Swedish authorities have formally pronounced World War II hero Raoul Wallenberg dead, 71 years after he disappeared in Hungary.
The Swedish diplomat, credited with helping at least 20,000 Hungarian Jews escape the Holocaust, is believed to have died in Soviet captivity, though the time and circumstances of his death remain unresolved.
The Swedish Tax Authority, which registers births and deaths in Sweden, confirmed a report Monday in newspaper Expressen that Wallenberg had been pronounced dead.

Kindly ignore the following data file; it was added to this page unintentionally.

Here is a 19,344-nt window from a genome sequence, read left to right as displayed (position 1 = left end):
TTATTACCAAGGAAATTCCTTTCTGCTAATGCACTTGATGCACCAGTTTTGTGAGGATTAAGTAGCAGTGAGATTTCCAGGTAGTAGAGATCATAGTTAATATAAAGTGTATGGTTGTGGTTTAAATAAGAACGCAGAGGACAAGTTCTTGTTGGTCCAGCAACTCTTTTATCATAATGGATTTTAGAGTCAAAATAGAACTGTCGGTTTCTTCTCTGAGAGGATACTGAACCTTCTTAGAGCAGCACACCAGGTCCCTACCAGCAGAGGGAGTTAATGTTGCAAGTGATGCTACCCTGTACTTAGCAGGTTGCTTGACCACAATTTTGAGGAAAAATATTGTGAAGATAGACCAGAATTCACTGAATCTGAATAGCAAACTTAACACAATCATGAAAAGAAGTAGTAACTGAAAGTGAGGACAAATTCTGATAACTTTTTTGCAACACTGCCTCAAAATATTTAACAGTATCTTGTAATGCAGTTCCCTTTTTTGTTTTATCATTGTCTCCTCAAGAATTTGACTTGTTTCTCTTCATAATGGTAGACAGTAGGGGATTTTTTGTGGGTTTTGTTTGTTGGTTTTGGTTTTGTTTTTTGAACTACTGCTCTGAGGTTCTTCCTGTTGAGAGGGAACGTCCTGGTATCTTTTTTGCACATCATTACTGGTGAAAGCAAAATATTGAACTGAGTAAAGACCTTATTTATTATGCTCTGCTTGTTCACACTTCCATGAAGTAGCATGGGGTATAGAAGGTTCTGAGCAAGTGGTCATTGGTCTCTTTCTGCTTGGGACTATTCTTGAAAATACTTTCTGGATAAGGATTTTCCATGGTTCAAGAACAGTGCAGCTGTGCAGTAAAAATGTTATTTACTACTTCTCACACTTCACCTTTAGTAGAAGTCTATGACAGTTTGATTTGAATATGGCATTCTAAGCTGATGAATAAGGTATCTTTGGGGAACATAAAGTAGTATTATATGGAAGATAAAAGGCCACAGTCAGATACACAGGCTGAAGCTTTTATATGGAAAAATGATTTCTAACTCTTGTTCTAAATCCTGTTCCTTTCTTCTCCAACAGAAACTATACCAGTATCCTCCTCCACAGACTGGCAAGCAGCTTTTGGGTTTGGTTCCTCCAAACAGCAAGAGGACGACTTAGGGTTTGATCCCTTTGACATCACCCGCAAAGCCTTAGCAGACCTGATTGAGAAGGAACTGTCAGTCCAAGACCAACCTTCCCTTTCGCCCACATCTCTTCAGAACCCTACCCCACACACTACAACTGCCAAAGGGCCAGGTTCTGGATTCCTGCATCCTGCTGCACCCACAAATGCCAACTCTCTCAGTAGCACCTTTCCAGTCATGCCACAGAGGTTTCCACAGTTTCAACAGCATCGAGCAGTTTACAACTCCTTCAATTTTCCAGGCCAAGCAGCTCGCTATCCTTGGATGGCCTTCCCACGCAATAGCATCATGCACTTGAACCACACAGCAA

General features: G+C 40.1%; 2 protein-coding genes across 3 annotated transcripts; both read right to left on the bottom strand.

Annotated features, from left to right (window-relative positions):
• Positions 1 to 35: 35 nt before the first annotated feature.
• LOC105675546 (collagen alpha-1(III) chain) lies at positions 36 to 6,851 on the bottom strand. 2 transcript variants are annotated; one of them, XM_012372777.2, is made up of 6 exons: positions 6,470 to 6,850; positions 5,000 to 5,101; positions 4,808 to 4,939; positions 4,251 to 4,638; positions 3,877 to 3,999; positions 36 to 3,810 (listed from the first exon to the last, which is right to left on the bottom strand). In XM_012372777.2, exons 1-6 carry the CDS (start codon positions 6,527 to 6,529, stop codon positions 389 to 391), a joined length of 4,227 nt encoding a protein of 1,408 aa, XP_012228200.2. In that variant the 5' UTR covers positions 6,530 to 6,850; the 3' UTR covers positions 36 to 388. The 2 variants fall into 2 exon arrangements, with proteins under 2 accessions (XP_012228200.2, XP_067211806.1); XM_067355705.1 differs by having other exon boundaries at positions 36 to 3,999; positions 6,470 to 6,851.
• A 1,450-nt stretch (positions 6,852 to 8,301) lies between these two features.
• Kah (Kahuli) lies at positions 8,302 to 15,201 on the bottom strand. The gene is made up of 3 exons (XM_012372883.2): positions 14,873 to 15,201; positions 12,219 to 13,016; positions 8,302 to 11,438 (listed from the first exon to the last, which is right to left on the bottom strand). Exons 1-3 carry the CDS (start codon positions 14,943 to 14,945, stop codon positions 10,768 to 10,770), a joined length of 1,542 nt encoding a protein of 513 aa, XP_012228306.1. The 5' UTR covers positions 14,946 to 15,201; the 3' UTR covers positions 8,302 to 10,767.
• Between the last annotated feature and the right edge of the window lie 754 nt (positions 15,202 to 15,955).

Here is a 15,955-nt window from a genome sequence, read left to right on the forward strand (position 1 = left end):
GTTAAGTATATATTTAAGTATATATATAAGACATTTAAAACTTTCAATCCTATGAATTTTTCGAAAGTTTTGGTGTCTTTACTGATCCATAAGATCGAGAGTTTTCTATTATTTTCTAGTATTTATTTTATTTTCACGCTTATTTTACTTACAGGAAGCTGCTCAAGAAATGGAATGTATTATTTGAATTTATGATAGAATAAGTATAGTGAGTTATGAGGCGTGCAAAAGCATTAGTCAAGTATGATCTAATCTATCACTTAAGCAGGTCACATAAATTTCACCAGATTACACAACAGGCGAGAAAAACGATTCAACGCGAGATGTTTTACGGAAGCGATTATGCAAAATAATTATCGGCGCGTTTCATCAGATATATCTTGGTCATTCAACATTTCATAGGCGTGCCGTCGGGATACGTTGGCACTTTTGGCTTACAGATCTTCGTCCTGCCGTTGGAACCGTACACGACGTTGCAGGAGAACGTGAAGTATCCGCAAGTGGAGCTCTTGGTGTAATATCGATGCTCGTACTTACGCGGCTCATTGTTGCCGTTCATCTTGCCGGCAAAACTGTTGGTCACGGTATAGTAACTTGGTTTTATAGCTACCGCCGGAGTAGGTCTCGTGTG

U.S. & World
Pia Gustafsson, who heads the agency's legal department, told the AP that the decision was taken on Oct. 26 after an application from Wallenberg's trustee.
She said the date of Wallenberg's death was set as July 31, 1952, a date chosen by default under a rule saying a missing person who is presumed to have died should be declared dead five years after his disappearance.
Wallenberg vanished after being arrested by the Red Army in 1945. The Soviets initially denied he was in their custody, but in 1957 they said he had died of a heart attack in prison on July 17, 1947.